When the City Rules is an extraordinary achievement, but just as extraordinary is the fact that Morlot and the SSO, within a few days of first reading through the score together, have been able to deliver such a gripping and well-polished interpretation of this music for the premiere. Jeffrey Barker (flute), Efe Baltacıgil (cello), and David Gordon (trumpet) added particular flavor with their vividly characterized solo parts.
Any commission is by definition a risk: I’d like to think the generous patrons who underwrote this one (Norman Sandler and Dale Chihuly) realize what a winner they’ve picked.
And Gabriel Prokofiev’s piece was only one of the success stories of the program. Grandfather Sergei was also represented, with a performance of his compact but immensely varied and orchestrally eventful Symphonic Suite from his opera The Love for Three Oranges.
Prokofiev was a master composer for the stage, but he endured an absurd amount of bad luck in that arena. This Suite is an example of some of his best opera music being siphoned off into an arrangement for the concert hall. If Prokofiev’s wash of added percussion proved overpowering in the most vehement ensemble moments, the precision and balance of the strings were especially admirable. The detailed preparation of the Suite as a whole, with its many virtuosic flourishes, was nothing short of astounding, considering the amount of attention needed to prepare the brand-new score of the evening.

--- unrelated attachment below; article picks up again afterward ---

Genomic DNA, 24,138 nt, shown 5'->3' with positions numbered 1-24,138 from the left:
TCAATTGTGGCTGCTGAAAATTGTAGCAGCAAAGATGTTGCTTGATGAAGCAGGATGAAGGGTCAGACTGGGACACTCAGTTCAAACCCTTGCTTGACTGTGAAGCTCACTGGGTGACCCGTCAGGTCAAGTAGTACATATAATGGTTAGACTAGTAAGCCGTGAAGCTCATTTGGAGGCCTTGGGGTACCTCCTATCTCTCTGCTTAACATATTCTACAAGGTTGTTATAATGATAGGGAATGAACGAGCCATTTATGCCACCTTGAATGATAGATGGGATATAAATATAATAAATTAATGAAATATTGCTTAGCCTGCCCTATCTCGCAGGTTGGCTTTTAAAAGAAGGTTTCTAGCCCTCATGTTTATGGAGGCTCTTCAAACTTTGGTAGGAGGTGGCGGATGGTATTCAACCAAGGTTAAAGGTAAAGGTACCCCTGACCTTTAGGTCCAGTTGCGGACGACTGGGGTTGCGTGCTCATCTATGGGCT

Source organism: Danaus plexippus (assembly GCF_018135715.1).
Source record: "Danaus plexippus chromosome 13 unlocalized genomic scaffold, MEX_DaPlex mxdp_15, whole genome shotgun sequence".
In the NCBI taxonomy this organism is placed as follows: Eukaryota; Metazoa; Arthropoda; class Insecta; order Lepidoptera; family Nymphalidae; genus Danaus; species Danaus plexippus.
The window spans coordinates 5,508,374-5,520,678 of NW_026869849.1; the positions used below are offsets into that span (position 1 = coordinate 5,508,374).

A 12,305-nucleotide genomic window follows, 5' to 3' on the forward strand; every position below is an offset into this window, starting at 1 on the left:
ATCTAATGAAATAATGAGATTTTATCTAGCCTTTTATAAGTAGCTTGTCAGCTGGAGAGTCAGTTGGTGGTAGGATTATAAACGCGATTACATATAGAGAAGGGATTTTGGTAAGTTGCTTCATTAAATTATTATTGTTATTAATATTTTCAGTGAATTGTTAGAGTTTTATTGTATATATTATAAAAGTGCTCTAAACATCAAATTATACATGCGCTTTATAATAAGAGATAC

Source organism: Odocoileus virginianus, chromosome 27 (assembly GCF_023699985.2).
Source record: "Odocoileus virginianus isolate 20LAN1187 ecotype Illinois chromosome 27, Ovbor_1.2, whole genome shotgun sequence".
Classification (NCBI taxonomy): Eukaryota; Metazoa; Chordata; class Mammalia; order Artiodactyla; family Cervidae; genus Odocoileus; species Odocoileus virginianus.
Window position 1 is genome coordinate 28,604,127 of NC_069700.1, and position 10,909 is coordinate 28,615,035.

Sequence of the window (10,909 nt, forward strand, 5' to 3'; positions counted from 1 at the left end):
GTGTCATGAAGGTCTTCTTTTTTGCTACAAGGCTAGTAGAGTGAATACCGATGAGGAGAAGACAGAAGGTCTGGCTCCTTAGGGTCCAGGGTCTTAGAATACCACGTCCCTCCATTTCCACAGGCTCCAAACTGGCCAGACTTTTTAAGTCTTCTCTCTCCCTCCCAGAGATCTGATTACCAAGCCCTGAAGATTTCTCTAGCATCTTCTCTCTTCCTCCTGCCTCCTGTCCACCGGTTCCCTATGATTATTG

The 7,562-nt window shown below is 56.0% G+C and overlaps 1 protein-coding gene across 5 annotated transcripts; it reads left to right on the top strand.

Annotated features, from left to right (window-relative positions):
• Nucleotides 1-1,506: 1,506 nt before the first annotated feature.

And then the Beethoven: since these reflections have already gone on at length, I’ll have to defer my more detailed impressions until later in the ongoing Beethoven cycle this season. To quickly sum up: it’s thrilling to observe how much more confident and focused Morlot is becoming in his approach to these icons of the classical rep.
This program in particular, framed by Beethoven’s First Symphony and his Eighth, even replicated something of that growth, with Morlot stepping even further out and taking greater risks in his account of the Eighth Symphony, which rounded this abundant evening of music off with a rousing conclusion.
The program repeats Saturday and Sunday.
(c)2016 Thomas May. All rights reserved.